And those particles, so the thinking does, don’t have to ground anything. Not design, not functional complexity, not information. Nothing. Just wait long enough for the particles to bump into each other enough times, and — Ta Da! — here we are. Whether we are talking about molecular machines or morality, it is all the same in the materialist creation story.
Remember, this is all right in line with the Great Evolutionary Explanation for all things:
It is really no more substantive than that.
This is all rather frustrating for the opponent of materialism who is trying to carry on an objective debate with a weak materialist. He can make sound argument after sound argument about the lack of materialist explanation and the fact that matter and energy cannot ground morality.
But the argument will unfortunately have little sway on the weak materialist who acknowledges the existence of things like morality, but is satisfied with whatever vague or speculative explanation materialism can offer, or is happy to put the whole issue on the intellectual shelf, waiting with naïve hope for the distant day when the promissory note of materialism can hopefully be cashed.
3. Unsure Materialists
Then there are materialists who are unsure about all of this, primarily because they have never really thought about these issues and have never deeply considered what grounds their morality. You’ve met many such individuals: your roommate from your freshman year of college, your work colleague at the water cooler, your uncle at the family reunion.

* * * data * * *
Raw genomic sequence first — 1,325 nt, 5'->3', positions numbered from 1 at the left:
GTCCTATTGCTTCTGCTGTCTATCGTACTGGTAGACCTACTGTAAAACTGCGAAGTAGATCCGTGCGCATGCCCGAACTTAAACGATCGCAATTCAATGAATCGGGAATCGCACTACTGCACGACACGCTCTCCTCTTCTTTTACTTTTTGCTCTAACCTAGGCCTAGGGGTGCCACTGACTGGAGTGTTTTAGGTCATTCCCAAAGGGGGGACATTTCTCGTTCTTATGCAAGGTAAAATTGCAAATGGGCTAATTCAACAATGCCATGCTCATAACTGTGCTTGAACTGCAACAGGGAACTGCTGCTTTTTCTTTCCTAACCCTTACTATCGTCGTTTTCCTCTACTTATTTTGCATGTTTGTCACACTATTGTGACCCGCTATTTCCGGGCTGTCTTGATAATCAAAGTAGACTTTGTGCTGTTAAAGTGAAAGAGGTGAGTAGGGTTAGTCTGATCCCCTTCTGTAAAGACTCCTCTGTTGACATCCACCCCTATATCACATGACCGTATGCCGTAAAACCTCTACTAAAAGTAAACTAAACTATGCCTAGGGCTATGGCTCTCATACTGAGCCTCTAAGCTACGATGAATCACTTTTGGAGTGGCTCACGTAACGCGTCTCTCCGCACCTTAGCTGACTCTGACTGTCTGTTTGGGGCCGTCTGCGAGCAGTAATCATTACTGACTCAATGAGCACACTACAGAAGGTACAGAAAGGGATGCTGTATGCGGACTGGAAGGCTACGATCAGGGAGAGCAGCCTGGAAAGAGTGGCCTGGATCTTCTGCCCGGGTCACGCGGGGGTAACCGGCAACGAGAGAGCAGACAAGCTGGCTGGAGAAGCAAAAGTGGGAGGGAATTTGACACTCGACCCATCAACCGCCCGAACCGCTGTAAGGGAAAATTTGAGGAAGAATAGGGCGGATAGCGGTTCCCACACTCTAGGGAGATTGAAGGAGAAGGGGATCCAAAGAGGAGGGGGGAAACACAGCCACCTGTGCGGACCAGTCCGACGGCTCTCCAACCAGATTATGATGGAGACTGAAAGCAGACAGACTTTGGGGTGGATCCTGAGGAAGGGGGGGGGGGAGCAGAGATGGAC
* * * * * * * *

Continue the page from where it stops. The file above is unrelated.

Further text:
Many of these individuals don’t oppose the idea of morality, even perhaps an objective one. They just cling to the materialist storyline because perhaps it is what they heard in school, perhaps they are under the misimpression that a material explanation for living organisms is at hand or soon to be forthcoming, perhaps it gives them an excuse to avoid looking in the mirror and closely examining their own morality or behavior, perhaps they enjoy the provocative nature of the materialistic position, or perhaps being a materialist makes them feel more “scientific” than those Bible-thumping rubes.
The good news is that at least some of these unsure materialists might be amenable to examining the issue in more detail and, perhaps, could even be convinced to examine their assumptions.
Many people fall into this category.
4. Grounded Materialists
Finally, grounded materialists are materialists who have carefully thought through the basis for their materialism, have discovered a causal connection from the purely physical and the material to the purposeful and the moral, and have offered a rational grounding for moral behavior – for what “ought” to be.
As far as is known, no materialist has ever fallen into this category.
* Based on good feedback from Bob O’H and goodusername, I have removed one sentence I originally had about Dawkins’ “selfish gene” concept, as it was distracting from the central point of the OP and was not necessary for the main discussion of materialism and morality. It would be an interesting topic in its own right for another time, if I get a chance. As I had said and repeat here, I don’t know if Dawkins would consider himself a strong materialist, though materialism certainly underlies his overall philosophy of origins.